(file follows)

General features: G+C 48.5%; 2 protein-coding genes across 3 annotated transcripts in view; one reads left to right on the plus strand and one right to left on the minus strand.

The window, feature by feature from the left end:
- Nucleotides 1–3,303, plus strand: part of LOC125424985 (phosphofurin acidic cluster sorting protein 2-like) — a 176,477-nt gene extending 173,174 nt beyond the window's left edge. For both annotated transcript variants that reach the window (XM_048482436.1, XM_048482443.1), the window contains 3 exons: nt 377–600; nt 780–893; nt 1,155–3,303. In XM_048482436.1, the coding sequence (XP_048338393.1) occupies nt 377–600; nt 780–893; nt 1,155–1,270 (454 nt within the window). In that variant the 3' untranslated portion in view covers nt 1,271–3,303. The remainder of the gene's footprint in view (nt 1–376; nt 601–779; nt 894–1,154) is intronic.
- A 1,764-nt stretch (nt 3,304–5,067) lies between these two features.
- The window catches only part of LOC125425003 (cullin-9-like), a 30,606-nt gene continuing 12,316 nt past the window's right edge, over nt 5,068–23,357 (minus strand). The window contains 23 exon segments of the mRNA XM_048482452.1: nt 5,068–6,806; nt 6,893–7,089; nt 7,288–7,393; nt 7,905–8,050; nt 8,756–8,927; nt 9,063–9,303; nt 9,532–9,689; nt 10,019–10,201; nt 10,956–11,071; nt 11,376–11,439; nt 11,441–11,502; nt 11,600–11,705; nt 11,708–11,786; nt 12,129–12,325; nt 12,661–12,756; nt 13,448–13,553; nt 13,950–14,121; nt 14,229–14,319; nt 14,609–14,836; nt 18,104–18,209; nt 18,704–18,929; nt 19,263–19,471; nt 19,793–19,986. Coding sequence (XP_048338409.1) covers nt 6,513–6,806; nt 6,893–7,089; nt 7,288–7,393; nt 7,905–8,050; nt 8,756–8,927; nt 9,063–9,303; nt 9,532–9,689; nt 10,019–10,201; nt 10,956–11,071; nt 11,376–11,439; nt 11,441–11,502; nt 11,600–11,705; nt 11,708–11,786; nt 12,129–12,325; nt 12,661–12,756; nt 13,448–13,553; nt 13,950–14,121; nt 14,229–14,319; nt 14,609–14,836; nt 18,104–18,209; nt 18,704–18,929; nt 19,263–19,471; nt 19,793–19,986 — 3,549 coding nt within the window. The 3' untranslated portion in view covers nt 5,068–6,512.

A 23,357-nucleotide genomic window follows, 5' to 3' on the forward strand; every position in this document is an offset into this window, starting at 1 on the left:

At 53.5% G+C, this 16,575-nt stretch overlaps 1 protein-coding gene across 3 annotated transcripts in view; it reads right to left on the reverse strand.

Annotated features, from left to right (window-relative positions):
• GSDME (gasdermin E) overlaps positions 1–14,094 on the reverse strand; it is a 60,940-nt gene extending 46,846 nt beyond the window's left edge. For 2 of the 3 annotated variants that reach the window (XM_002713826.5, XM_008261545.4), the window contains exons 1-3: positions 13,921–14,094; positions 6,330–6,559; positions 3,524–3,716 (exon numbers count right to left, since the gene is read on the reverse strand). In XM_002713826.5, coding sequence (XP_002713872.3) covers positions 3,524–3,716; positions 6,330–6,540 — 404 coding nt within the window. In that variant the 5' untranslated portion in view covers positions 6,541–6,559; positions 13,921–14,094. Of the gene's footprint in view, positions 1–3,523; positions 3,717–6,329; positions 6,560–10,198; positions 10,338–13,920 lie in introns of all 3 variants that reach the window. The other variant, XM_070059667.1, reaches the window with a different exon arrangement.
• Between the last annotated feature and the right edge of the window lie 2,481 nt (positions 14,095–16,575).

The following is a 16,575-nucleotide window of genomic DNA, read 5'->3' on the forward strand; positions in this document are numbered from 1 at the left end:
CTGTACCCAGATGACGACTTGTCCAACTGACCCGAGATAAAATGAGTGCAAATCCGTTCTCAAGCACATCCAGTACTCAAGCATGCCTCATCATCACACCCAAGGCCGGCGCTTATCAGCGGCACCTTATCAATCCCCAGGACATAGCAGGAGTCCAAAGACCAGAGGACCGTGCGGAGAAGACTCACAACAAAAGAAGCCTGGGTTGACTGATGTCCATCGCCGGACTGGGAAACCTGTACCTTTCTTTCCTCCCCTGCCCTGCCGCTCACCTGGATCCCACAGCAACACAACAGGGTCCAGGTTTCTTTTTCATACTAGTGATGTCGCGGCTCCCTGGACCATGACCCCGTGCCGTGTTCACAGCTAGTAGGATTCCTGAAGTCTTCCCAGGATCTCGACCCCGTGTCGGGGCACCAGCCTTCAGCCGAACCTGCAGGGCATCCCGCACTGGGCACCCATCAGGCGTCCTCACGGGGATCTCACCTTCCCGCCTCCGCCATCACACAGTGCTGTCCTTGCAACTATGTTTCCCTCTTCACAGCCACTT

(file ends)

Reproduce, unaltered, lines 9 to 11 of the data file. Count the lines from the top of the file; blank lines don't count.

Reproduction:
• GSDME (gasdermin E) overlaps positions 1–14,094 on the reverse strand; it is a 60,940-nt gene extending 46,846 nt beyond the window's left edge. For 2 of the 3 annotated variants that reach the window (XM_002713826.5, XM_008261545.4), the window contains exons 1-3: positions 13,921–14,094; positions 6,330–6,559; positions 3,524–3,716 (exon numbers count right to left, since the gene is read on the reverse strand). In XM_002713826.5, coding sequence (XP_002713872.3) covers positions 3,524–3,716; positions 6,330–6,540 — 404 coding nt within the window. In that variant the 5' untranslated portion in view covers positions 6,541–6,559; positions 13,921–14,094. Of the gene's footprint in view, positions 1–3,523; positions 3,717–6,329; positions 6,560–10,198; positions 10,338–13,920 lie in introns of all 3 variants that reach the window. The other variant, XM_070059667.1, reaches the window with a different exon arrangement.
• Between the last annotated feature and the right edge of the window lie 2,481 nt (positions 14,095–16,575).

The following is a 16,575-nucleotide window of genomic DNA, read 5'->3' on the forward strand; positions in this document are numbered from 1 at the left end: